As the Yankees continued to struggle, the season was punctuated by a series of closed door meetings that seemed to fall on deaf ears. Although there wasn’t much vocal dissent in the clubhouse beyond Jorge Posada’s mild protests about being limited behind the plate, enough grumblings emerged to make some suggest Girardi was on the hot seat. An eight-game winning streak at the end of July brought about a reprieve, but just when it looked like the Bronx Bombers were about to make their run, the team wilted in August, falling 12.5 games behind the upstart Rays.
The irony of the Yankees’ and Rays’ position in September was hard to ignore, especially in light of the Spring Training confrontation, which many interpreted as Girardi asserting a more aggressive posture for the pinstripes. Now, with the prospect of missing the playoffs for the first time in 13 seasons starring the team in the face, some began to question whether their new manager’s “clenched-jaw vibe” was responsible for the team’s poor play down the stretch.
For the first time in 15 years, the Yankees were playing out the string in September. Considering the disappointment, it would have been easy for Girardi and his players to mail in the last month. Instead, the Yankees went 17-9 during the final stretch, ending the year with a respectable 89-73 record, which, if not for the emergence of the Rays, would have been good enough to win the wild Card.
I’d have to say Joe’s done exactly what I thought he was going to do. But you’ve got to realize one thing: Joe’s not playing. He puts us on the field and puts us in the best position to go out there and win games, and we haven’t done it consistently up to this point.” – Derek Jeter, quoted by AP, September 9, 2008
Early in September, Girardi was given the dreaded vote of confidence, so it’s hard to say if the team’s late season surge saved his job. Regardless, the fact that Girardi, who benched Robinson Cano in the middle of the month for a lack hustle, didn’t throw his hands up after a frustrating season had to make an impression in the clubhouse, which, perhaps thanks to the leadership of Derek Jeter, he never seemed to lose. Clearly, the 2008 season hadn’t gone the way he had hoped, but by preventing his team from spinning completely out of control and being willing to admit and address his shortcomings, Girardi laid the foundation for a return glory the following season.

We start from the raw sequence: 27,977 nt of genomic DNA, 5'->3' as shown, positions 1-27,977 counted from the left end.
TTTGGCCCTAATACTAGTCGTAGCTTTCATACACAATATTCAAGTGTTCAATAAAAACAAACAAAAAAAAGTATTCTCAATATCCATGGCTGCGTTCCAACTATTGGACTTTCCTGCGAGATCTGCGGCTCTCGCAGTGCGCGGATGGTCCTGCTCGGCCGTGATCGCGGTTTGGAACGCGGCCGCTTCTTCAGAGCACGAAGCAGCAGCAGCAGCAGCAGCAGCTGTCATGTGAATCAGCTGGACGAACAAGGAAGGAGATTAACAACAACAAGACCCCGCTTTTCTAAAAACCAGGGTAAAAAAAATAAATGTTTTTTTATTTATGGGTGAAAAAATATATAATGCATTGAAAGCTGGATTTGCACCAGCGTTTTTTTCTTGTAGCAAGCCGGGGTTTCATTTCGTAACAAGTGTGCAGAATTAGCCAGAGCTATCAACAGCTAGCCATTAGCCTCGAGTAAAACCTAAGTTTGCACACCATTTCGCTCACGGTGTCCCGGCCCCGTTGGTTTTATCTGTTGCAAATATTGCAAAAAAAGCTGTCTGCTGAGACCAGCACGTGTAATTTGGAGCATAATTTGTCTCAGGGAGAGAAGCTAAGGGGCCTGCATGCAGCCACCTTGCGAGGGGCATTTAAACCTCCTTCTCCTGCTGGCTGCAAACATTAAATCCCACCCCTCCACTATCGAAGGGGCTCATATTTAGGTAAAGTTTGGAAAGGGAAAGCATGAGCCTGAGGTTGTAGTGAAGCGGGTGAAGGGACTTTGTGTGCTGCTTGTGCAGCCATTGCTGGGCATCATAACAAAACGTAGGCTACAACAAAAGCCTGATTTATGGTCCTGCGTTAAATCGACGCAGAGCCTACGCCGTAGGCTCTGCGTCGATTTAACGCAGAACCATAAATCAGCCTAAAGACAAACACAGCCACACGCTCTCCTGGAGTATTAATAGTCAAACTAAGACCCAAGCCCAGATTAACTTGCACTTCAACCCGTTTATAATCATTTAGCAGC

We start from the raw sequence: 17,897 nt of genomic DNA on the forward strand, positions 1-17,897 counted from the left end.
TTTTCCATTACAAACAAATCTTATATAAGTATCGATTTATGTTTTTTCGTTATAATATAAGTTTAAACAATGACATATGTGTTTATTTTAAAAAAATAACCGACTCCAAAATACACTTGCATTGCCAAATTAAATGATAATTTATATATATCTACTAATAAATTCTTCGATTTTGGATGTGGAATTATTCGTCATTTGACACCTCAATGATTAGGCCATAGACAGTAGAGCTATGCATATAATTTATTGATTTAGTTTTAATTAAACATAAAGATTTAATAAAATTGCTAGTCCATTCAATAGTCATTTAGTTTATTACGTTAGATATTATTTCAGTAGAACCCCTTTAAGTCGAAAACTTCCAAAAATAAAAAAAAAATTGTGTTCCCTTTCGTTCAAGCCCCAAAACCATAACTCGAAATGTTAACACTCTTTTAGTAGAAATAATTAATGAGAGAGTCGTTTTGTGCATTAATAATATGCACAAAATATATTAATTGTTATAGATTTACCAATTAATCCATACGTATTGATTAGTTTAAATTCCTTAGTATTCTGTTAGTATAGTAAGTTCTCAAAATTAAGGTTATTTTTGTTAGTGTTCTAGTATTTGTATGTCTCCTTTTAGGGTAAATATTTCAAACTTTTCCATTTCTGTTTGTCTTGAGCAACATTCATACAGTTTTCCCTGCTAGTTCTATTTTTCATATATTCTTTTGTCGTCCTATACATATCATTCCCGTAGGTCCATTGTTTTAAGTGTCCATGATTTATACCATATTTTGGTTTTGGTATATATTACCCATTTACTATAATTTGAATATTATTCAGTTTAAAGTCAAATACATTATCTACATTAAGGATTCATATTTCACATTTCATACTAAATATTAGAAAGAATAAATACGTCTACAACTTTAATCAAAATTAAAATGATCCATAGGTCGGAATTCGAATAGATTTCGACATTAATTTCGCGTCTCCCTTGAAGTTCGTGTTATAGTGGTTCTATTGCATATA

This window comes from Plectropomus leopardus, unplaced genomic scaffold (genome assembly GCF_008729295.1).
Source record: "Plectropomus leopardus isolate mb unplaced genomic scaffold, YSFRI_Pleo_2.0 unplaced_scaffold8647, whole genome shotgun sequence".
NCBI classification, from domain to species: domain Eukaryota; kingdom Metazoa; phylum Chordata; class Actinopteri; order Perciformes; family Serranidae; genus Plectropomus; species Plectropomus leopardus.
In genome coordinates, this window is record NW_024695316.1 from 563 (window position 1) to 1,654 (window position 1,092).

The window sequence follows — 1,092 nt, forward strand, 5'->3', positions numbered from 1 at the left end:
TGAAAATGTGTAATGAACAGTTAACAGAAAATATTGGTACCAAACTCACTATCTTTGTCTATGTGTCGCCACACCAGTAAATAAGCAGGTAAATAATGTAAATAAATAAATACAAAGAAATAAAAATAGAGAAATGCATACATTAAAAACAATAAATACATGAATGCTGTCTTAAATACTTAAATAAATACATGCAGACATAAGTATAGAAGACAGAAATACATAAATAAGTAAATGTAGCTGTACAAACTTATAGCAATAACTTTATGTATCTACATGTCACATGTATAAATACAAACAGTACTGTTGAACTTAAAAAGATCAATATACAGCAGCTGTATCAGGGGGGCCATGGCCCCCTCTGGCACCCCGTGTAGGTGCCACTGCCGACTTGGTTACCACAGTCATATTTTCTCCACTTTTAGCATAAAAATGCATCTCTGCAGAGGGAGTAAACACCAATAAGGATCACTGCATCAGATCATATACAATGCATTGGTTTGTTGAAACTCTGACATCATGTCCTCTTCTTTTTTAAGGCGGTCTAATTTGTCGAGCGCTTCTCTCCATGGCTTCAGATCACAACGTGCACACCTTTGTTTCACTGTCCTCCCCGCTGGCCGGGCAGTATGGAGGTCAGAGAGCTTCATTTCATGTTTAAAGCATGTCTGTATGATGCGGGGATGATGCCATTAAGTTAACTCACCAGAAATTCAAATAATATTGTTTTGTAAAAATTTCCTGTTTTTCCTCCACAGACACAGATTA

When Joe Girardi took over in 2008, he was presented with a daunting list of challenges. Not only did he have to fill the shoes of a legendary manager, but he also had to give orders to a roster of Hall of Fame players who had recently been his teammates. In addition, he was handed an inexperienced rotation featuring an untested Ian Kennedy and Phil Hughes, lost ace Chien-Ming Wang for the season in June, and was tasked with managing Joba Chamberlain’s controversial evolution from a reliever to a starter. Meanwhile, the Yankees’ up-the middle strength under Torre was tested as Posada’s injured shoulder limited his time behind the plate, while Cano and Melky Cabrera each took a significant step back in their development. If the 2008 team wasn’t Torre’s Yankees, it really wasn’t Girardi’s fault.
Since taking over as Yankees’ manager, Joe Girardi has piloted his team to a championship, two division titles, three playoff appearances and the best record in the major leagues over the past five seasons. However, his best job as a manager may have been that first tumultuous year. Although it wasn’t an easy transition, Girardi’s ability to adapt allowed the Bronx Bombers to quickly reestablish themselves as the league’s pre-eminent team without the drama now unfolding in Boston. Considering what might have been had the Yankees experienced a similar fate, if Girardi deserved a Manager of the Year award, it probably should have come five years ago.
Because of the uncertainty regarding the Yankees’ extensive injury list, the team isn’t guaranteed its typical roster of All Stars as it heads down the stretch of another pennant race. One thing they can count on, however, is a steady hand leading the way. Under Torre, that calming influence always seemed to be an advantage. Over the next month, Girardi will get the chance to show just how well he learned from the master.